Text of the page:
Nepal | April 22, 2019

Fertiliser crunch hits Makawanpur farmers

Himalayan News Service

Hetauda, October 5

Farmers in Makawanpur are facing acute shortage of fertiliser due to obstruction at Nepal-India border points following the prolonged Tarai agitation.

The fertiliser crunch is likely to diminish the production of vegetables and crops like paddy.

Scarcity of fertiliser at a time when paddy plants require it the most has worried peasants in the district.

Farmers are visiting shops, District Agriculture Development Office, Agriculture Material Company Limited for chemical manure. They, however, have been forced to return empty-handed.

Senior agriculture development officer Nirmal Gadal from District Agriculture Office Makawanpur expressed worry that unavailability of fertiliser at this moment would cause depletion in paddy and vegetable yields. Gadal added that fertiliser crunch had hit even before the new statute was promulgated.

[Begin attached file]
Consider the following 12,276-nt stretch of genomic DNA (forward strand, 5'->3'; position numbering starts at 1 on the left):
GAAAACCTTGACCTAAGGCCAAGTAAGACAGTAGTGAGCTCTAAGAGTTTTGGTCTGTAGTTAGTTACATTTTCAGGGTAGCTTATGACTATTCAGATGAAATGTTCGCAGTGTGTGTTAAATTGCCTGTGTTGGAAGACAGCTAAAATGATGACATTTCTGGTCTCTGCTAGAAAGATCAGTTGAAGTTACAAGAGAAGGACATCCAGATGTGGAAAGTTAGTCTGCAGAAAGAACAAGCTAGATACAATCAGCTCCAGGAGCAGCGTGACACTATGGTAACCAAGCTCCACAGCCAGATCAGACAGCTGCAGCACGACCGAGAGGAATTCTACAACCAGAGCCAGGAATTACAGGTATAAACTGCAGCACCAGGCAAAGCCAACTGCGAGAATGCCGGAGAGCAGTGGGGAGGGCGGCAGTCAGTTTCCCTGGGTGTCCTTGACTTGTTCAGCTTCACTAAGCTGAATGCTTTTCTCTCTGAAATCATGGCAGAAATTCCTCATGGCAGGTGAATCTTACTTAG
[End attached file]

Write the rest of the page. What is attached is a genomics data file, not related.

Agriculture Materials Company and Salt Trading had been assigned to provide fertiliser in Hetauda, but they have miserably failed to do so.

District Agriculture Development Office Makawanpur said that the district was in short supply of urea, potash, DAP, and zinc sulphate.

Gadal said some fertilisers had been brought from India and sold to the farmers.

Agriculture Material Company Limited Hetauda Office Chief Purusottam Singh said that stock of chemical fertiliser had run out. He said the blockade at border points had caused the dearth.

According to Singh, around 40,000 tonnes of the fertiliser has been stranded in Birgunj. He added that the fertiliser, which was being used in Nepal had been brought from China. Makawanpur, Chitwan, Bara, Parsa, Rautahat get their supply via Birgunj.

Farmer Tara Prasad Sharma from Hatiya in Hetauda said that scarcity of fertiliser would reduce paddy yield. “Paddy plants have begun to produce rice grains. If the shortage persists, paddy production will wane,” Sharma added.


A version of this article appears in print on October 06, 2015 of The Himalayan Times.


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